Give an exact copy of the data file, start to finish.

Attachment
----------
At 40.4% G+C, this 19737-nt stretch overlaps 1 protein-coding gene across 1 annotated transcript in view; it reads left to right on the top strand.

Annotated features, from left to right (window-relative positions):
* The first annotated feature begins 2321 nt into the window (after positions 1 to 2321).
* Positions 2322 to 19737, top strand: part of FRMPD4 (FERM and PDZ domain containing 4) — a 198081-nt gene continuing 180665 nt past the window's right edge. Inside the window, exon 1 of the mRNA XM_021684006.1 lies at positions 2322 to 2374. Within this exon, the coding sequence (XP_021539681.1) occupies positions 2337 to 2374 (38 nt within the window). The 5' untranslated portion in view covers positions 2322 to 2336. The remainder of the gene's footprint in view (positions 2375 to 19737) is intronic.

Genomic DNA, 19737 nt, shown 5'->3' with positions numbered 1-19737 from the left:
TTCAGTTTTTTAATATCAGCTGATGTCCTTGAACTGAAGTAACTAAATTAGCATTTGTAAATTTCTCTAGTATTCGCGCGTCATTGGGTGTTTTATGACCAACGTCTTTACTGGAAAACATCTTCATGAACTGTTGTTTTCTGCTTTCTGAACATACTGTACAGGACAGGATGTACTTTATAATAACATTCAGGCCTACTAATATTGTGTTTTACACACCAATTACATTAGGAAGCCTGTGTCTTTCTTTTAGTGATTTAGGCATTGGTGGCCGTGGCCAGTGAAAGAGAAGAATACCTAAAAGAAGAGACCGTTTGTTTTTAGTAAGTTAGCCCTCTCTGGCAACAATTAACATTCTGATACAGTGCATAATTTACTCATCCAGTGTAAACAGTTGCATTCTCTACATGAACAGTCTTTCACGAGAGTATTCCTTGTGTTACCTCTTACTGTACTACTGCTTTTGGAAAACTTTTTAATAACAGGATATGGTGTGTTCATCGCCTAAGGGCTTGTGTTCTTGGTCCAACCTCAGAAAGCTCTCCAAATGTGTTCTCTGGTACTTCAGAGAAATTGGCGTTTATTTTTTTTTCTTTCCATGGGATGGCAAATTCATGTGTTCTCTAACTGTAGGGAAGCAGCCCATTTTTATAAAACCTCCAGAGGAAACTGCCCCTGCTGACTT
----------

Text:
At 40.4% G+C, this 19737-nt stretch overlaps 1 protein-coding gene across 1 annotated transcript in view; it reads left to right on the top strand.

Annotated features, from left to right (window-relative positions):
* The first annotated feature begins 2321 nt into the window (after positions 1 to 2321).
* Positions 2322 to 19737, top strand: part of FRMPD4 (FERM and PDZ domain containing 4) — a 198081-nt gene continuing 180665 nt past the window's right edge. Inside the window, exon 1 of the mRNA XM_021684006.1 lies at positions 2322 to 2374. Within this exon, the coding sequence (XP_021539681.1) occupies positions 2337 to 2374 (38 nt within the window). The 5' untranslated portion in view covers positions 2322 to 2336. The remainder of the gene's footprint in view (positions 2375 to 19737) is intronic.

Genomic DNA, 19737 nt, shown 5'->3' with positions numbered 1-19737 from the left:
TTCAGTTTTTTAATATCAGCTGATGTCCTTGAACTGAAGTAACTAAATTAGCATTTGTAAATTTCTCTAGTATTCGCGCGTCATTGGGTGTTTTATGACCAACGTCTTTACTGGAAAACATCTTCATGAACTGTTGTTTTCTGCTTTCTGAACATACTGTACAGGACAGGATGTACTTTATAATAACATTCAGGCCTACTAATATTGTGTTTTACACACCAATTACATTAGGAAGCCTGTGTCTTTCTTTTAGTGATTTAGGCATTGGTGGCCGTGGCCAGTGAAAGAGAAGAATACCTAAAAGAAGAGACCGTTTGTTTTTAGTAAGTTAGCCCTCTCTGGCAACAATTAACATTCTGATACAGTGCATAATTTACTCATCCAGTGTAAACAGTTGCATTCTCTACATGAACAGTCTTTCACGAGAGTATTCCTTGTGTTACCTCTTACTGTACTACTGCTTTTGGAAAACTTTTTAATAACAGGATATGGTGTGTTCATCGCCTAAGGGCTTGTGTTCTTGGTCCAACCTCAGAAAGCTCTCCAAATGTGTTCTCTGGTACTTCAGAGAAATTGGCGTTTATTTTTTTTTCTTTCCATGGGATGGCAAATTCATGTGTTCTCTAACTGTAGGGAAGCAGCCCATTTTTATAAAACCTCCAGAGGAAACTGCCCCTGCTGACTT